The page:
For 24 years he says that living HDI has helped him turn his life. He drank heavily while living on the streets, but now he's just drinking alcohol at the weekend.

Housing First, home supply is unconditional. Even if someone is still using drugs or abusing alcohol, they will still stay at home or in the apartment unless they work with support staff.

They do not have to pay the rent and people can even choose to stay for their entire life.

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Helsinki Deacon Institute

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The Helsinki Deacon Institute has more than 400 apartments for the former homeless

"They told me it was my house," says Tom. "And I ask them – will anyone tell me," we need this house and you have to go? "But they told me," No, it's your house, you can do whatever you want. "

"When I have a stable home, I can try to build everything else around it, such as work, learning, family, friends. But when you're on the streets, you don't have it."

HDI has a total of 403 apartments in Helsinki and the neighboring city of Espoo.

Tenants come together in the communal kitchen for lunch and entertainment in the lounge. Support staff are always available.

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Pia Rosenberg has been outside the streets for more than four years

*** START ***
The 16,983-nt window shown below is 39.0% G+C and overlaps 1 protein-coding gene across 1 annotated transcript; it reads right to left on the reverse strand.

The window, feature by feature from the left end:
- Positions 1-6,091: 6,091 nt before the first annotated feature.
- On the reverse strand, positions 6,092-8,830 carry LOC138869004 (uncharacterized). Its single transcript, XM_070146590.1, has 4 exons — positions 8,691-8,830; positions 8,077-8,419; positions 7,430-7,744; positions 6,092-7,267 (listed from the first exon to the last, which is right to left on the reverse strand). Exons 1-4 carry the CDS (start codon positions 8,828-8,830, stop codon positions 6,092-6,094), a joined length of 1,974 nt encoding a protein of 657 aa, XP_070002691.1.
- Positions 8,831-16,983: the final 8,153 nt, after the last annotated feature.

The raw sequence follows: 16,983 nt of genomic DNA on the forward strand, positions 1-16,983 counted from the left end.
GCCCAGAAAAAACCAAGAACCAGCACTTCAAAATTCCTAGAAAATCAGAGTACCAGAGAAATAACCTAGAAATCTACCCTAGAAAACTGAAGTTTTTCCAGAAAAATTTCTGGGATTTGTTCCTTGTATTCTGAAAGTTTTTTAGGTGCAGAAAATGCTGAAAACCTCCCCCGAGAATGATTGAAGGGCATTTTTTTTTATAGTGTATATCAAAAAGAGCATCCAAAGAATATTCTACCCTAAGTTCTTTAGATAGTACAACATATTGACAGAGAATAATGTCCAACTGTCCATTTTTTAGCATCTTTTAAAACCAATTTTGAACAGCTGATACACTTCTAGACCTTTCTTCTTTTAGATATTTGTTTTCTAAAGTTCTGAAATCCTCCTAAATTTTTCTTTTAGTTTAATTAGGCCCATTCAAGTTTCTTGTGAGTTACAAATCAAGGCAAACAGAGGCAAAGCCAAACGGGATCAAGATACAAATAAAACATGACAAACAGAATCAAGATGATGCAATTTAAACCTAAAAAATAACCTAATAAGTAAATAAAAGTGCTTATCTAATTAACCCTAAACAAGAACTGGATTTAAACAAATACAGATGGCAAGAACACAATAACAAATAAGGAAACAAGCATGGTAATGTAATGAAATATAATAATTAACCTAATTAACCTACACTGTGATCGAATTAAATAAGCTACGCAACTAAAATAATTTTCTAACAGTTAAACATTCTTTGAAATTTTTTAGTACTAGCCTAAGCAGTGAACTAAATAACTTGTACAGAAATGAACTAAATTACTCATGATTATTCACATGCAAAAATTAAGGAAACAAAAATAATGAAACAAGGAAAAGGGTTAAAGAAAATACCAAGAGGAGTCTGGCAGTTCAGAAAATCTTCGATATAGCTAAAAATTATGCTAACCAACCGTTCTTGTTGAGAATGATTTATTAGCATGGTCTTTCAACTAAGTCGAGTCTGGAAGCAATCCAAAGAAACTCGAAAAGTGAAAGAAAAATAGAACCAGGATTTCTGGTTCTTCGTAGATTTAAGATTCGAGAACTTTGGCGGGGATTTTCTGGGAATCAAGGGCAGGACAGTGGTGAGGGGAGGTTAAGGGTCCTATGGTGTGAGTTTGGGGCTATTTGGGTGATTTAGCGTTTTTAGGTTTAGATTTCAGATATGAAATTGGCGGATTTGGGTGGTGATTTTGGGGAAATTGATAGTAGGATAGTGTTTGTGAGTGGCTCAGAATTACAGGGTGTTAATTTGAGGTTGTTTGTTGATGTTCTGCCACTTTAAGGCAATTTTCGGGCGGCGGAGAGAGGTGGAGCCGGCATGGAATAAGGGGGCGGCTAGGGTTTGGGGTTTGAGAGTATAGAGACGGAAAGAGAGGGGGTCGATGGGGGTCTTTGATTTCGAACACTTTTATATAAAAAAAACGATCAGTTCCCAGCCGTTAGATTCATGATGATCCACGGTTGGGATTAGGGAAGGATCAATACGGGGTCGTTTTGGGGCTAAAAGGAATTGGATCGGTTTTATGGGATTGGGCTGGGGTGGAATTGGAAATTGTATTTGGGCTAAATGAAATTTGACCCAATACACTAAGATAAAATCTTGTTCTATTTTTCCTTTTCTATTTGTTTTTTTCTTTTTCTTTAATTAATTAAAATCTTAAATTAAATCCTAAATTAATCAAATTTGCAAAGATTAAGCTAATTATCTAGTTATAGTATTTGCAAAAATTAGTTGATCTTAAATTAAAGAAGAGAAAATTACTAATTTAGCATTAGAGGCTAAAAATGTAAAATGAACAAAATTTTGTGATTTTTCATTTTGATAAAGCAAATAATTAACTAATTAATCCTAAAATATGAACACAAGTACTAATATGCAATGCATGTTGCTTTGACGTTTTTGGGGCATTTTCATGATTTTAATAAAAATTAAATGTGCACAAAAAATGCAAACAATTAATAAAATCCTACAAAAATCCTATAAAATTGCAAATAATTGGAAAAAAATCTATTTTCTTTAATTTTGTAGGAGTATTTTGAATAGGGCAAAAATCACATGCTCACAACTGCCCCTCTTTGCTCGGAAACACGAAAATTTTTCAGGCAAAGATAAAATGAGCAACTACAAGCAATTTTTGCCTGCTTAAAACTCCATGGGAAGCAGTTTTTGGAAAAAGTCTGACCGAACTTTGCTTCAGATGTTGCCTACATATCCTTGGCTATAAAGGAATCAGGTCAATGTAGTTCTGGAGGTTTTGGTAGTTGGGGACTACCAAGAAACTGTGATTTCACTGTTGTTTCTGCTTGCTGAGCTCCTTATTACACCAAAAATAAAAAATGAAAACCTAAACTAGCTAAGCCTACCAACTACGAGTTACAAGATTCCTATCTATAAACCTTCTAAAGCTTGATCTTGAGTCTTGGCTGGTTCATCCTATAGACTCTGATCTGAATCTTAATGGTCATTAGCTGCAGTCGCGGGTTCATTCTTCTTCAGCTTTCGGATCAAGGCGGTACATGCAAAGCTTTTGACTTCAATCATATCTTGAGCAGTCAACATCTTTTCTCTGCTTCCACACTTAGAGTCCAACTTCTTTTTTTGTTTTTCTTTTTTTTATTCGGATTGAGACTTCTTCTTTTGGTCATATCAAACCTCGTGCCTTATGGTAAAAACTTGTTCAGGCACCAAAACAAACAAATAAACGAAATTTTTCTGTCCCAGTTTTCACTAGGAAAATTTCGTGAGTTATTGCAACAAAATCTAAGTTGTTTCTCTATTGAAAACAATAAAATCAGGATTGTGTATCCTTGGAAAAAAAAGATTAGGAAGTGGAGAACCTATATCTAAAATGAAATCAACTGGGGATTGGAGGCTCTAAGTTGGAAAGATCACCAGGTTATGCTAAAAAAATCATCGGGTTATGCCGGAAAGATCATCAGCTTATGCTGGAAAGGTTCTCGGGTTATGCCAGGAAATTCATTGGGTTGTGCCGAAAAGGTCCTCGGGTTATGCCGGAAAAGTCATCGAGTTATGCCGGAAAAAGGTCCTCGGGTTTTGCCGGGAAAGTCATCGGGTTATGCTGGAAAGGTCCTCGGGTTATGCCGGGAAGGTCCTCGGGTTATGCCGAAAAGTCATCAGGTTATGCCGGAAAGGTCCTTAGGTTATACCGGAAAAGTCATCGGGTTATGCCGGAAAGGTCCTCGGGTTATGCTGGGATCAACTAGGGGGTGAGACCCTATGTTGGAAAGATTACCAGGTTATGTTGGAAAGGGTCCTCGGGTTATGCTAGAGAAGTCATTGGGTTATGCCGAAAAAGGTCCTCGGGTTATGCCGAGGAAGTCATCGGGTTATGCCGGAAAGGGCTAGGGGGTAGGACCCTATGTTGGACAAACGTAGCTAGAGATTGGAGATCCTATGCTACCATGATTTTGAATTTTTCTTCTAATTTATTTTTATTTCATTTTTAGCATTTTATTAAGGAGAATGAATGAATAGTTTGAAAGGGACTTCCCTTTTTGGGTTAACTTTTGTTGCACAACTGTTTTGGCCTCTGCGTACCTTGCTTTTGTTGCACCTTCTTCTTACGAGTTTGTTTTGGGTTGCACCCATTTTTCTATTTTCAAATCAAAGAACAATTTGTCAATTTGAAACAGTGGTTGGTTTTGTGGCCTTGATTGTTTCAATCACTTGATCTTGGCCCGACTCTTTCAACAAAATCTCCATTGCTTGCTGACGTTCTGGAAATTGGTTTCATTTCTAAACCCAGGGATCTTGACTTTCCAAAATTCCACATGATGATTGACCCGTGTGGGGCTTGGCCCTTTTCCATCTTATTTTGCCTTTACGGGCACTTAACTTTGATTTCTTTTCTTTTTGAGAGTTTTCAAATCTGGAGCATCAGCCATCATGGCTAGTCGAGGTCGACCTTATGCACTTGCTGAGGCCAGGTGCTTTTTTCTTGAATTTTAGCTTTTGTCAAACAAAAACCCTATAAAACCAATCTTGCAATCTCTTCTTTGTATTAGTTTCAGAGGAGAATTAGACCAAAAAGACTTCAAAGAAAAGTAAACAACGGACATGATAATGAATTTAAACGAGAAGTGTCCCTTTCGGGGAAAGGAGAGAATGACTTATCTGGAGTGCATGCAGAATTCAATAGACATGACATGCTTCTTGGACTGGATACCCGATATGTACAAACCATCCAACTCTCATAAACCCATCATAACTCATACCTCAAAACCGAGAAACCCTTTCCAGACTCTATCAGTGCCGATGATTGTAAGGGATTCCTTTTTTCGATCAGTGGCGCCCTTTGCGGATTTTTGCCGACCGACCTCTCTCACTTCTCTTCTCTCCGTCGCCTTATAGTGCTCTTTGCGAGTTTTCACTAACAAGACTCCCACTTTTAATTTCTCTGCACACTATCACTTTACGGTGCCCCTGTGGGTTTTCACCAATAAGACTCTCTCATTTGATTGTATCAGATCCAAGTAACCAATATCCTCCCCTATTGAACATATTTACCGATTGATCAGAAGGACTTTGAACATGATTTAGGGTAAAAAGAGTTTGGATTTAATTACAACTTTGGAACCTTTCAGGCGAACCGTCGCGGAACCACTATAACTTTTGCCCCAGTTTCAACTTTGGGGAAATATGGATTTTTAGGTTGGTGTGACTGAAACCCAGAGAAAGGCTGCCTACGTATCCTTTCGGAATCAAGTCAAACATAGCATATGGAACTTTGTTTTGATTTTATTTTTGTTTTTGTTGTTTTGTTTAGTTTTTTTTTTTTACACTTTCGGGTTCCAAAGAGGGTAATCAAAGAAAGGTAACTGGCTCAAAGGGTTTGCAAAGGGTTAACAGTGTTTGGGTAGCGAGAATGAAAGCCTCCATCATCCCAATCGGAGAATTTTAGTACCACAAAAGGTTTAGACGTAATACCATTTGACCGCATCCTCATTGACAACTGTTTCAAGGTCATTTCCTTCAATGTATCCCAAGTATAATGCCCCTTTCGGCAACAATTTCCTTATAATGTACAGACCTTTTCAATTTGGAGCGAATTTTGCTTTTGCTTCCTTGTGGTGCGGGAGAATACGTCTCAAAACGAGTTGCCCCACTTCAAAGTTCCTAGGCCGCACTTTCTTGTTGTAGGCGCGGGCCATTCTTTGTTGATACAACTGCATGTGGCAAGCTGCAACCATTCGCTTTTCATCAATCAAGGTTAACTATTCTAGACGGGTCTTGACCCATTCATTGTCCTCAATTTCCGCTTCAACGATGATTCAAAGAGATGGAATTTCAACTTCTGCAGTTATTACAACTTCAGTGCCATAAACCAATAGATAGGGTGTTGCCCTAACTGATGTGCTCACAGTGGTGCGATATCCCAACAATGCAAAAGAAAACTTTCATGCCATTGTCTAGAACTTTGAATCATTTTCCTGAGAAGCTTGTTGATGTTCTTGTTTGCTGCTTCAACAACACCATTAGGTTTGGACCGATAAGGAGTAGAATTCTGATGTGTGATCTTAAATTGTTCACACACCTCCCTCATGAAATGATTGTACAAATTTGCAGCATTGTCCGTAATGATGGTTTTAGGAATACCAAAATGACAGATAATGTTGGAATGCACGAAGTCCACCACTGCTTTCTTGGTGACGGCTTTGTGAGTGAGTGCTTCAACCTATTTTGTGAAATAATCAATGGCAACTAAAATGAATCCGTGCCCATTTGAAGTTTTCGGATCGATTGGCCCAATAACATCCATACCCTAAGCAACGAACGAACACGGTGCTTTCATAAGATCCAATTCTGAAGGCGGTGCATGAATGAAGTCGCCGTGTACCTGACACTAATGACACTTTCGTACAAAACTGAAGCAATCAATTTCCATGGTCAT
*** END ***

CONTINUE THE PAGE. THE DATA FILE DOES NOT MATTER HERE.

Pia Rosenberg, 64, has lived in the same first housing project since 2014, when she was homeless for two years.

"It's right for me because I'm an alcoholic and I'm allowed to drink in my room," she says. "And if I need help, I'll get it.

"You don't feel good if you don't have a home."

According to official data, the number of unoccupied sleepers in England has increased from 1768 in 2010 to 4,751 in 2017.

Charities like a shelter say that the real number of people lying on rough is much larger. Official figures are based on the number of homeless people in the streets every year in the autumn.

The first successes of housing have drawn the attention of the UK government, which last year agreed to pay for pilot schemes in Great Manchester, Merseyside and West Midlands.

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Media signaturesManchester is studying from the capital of Finland

Trials are about to begin, and they will be designed to help the most entrenched sleepers.

But is it a good idea to fundamentally hand over housing keys without having to give up alcohol or drugs?

"We see that it works in Finland, so why not work here," says Neil Cornthwaite, head of operations at the homeless charity Barnabus Manchester.

"There are many obstacles for people to get home, and some groups of people are excluded from projects because they depend on their mental health.